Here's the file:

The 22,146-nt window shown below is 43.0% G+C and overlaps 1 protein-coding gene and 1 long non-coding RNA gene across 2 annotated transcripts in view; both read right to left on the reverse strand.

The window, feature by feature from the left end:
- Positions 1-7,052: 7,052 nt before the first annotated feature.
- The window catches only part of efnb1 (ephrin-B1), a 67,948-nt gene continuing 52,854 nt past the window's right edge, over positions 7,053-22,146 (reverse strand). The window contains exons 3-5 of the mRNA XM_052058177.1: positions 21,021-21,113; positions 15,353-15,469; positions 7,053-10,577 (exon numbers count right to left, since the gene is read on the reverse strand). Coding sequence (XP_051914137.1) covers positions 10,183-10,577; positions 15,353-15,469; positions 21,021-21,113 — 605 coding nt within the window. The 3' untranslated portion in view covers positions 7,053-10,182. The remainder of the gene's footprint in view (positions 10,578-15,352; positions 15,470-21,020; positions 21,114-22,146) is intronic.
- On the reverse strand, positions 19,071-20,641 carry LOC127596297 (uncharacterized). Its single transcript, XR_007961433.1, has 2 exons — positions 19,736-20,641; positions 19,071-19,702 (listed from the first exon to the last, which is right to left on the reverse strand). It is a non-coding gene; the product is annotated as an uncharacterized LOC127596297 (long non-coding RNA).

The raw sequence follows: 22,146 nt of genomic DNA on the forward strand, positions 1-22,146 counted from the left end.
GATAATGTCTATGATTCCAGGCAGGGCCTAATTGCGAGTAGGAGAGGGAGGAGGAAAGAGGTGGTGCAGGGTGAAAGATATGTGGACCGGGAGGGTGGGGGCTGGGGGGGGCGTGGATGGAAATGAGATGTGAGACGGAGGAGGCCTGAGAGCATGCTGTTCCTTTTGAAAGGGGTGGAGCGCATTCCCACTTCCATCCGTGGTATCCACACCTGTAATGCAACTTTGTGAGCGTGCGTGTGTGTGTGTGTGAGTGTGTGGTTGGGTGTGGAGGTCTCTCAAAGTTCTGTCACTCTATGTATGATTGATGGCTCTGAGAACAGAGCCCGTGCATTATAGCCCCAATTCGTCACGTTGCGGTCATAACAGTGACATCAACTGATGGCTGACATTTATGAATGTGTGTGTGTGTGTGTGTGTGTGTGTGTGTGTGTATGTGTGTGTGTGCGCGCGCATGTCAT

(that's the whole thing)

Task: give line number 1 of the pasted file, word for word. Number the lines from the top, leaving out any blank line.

The 22,146-nt window shown below is 43.0% G+C and overlaps 1 protein-coding gene and 1 long non-coding RNA gene across 2 annotated transcripts in view; both read right to left on the reverse strand.